As reported by Mumbrella, TicToc was launched in the US only in December last year, yet the company says it has already built up 171,000 followers and averages 750,000 viewers every day.
The new 24/7 network is designed to be used on Twitter, offering five-minute global news summaries, live coverage of breaking stories and contextualised video stories.
Now, just three months later, Bloomberg plans to double its coverage of the Asia region and has pulled together a team of 12 journalists at its newsroom in Hong Kong, using TicToc to gain the attention of younger audiences.
“We have a very ambitious goal,” said M. Scott Havens, global head of digital at Bloomberg Media, in an interview with Mumbrella.
“The younger generation is not going to have a cable news network, they’re going to Twitter; they’re on their phone. We want to create a native news network they can be connected with,” he explained.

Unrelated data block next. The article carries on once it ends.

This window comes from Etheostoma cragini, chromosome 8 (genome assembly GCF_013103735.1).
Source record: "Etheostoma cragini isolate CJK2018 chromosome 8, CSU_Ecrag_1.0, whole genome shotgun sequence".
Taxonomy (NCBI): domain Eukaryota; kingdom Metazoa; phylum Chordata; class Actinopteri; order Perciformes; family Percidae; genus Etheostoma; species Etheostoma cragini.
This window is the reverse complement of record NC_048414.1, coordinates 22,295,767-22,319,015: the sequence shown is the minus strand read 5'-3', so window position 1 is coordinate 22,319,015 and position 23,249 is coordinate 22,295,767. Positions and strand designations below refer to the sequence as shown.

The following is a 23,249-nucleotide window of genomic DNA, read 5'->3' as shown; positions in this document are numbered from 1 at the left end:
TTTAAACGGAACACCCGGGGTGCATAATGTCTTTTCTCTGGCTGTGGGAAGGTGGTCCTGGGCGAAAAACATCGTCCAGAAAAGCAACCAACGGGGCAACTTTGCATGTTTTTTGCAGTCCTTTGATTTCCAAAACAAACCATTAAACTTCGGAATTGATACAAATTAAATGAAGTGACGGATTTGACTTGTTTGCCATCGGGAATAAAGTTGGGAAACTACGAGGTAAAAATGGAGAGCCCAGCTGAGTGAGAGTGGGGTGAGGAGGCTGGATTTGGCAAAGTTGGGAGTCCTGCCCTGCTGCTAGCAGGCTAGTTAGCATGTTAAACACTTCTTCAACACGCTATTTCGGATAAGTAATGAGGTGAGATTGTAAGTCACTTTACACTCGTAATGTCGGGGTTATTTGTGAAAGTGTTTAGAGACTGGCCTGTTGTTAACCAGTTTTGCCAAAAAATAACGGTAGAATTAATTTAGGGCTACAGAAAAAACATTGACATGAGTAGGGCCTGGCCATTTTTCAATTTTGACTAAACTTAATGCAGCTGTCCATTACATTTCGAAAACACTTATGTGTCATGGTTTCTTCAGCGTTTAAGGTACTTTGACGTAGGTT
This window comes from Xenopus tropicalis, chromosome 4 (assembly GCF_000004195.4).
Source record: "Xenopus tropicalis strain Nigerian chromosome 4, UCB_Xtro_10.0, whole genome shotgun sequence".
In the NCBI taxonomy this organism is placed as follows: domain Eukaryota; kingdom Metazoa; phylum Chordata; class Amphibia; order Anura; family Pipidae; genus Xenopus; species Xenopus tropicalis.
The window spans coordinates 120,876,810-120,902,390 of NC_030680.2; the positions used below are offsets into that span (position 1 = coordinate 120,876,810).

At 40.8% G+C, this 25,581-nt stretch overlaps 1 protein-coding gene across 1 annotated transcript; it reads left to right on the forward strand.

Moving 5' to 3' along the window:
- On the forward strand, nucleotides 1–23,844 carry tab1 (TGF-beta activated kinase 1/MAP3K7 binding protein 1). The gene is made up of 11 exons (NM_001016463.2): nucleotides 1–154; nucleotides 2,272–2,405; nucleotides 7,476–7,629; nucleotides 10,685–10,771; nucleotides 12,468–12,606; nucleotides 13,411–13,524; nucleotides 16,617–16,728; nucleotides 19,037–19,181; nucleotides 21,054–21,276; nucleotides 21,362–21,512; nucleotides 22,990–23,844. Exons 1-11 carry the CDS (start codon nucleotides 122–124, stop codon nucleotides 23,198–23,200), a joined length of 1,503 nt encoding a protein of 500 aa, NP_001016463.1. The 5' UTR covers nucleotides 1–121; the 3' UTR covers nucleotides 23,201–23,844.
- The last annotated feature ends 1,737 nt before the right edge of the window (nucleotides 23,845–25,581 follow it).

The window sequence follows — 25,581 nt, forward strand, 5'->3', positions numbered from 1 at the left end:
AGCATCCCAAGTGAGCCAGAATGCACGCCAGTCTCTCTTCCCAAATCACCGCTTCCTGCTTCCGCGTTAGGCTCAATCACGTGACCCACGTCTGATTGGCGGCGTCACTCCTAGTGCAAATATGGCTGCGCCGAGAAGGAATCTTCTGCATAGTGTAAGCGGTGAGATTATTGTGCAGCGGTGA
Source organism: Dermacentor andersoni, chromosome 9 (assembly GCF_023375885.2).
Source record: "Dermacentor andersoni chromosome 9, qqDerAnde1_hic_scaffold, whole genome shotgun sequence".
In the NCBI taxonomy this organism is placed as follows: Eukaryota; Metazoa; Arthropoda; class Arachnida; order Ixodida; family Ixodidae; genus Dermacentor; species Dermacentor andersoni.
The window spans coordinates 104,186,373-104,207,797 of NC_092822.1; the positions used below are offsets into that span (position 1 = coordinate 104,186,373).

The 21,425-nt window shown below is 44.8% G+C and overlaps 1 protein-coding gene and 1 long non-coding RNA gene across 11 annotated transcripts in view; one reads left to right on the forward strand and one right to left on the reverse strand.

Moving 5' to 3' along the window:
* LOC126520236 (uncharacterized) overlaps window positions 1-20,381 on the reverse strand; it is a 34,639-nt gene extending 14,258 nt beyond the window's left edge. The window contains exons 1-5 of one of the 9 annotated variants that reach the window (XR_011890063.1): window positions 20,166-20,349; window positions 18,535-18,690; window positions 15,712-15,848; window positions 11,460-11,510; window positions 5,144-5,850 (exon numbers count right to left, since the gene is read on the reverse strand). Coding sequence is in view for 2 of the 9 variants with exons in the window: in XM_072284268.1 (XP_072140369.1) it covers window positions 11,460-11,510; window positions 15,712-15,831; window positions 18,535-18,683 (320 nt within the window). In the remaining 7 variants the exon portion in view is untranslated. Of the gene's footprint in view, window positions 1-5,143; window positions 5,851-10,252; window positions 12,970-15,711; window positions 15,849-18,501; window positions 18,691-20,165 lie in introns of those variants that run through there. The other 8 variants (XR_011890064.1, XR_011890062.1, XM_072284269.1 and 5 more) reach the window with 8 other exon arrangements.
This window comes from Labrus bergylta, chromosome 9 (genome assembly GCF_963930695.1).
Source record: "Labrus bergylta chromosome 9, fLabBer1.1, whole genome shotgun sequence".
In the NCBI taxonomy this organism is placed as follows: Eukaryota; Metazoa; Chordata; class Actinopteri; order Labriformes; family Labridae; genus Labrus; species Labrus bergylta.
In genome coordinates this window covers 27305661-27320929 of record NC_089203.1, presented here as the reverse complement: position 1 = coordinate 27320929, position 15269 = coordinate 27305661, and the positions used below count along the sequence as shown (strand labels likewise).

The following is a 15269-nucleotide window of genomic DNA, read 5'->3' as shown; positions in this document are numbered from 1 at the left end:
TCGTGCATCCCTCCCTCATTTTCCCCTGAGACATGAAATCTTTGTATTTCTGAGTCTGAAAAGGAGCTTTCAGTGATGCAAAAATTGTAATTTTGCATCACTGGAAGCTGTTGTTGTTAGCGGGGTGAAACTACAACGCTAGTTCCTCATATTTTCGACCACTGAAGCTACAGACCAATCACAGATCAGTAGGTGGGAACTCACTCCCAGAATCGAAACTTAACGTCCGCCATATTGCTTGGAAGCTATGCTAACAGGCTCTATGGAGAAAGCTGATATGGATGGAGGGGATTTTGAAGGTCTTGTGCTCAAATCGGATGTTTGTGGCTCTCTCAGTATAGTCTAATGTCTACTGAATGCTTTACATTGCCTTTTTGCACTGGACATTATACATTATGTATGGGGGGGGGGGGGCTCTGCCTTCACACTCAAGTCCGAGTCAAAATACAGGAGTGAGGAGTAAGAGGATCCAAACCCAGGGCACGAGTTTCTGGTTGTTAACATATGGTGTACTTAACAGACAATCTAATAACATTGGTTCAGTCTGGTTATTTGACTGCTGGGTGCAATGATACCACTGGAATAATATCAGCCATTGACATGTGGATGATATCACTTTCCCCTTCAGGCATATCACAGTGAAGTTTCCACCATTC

As for its revenue-generating potential, Havens said of the new platform: “TicToc is the most monetisable product I’ve ever worked with. And I’ve been doing this for 20 years.
“We’ve sold ten figures in US dollars of sponsorship. We’re making good money [from] selling advertising. We see a lot of growth there within advertising and maybe beyond.”
For Bloomberg, the rapid expansion of its TicToc news service appears to align with its determination to take on the “duopoly” of Google and Facebook through the development of innovative products.
Speaking to The Drum earlier this month, Justin Smith, CEO of Bloomberg Media Group, stated that growing through innovation is the company’s “guiding principle” and that working with Twitter “makes sense”.
“Twitter is much, much larger in terms of audience and engagement with news-seeking consumers than any other media platform,” he said.
“So building hybrid products between a content and journalism-based company and the social media platform that has the most news consumers in the world makes a lot of sense.”
Sourced from Mumbrella, Bloomberg, The Drum; additional content by WARC staff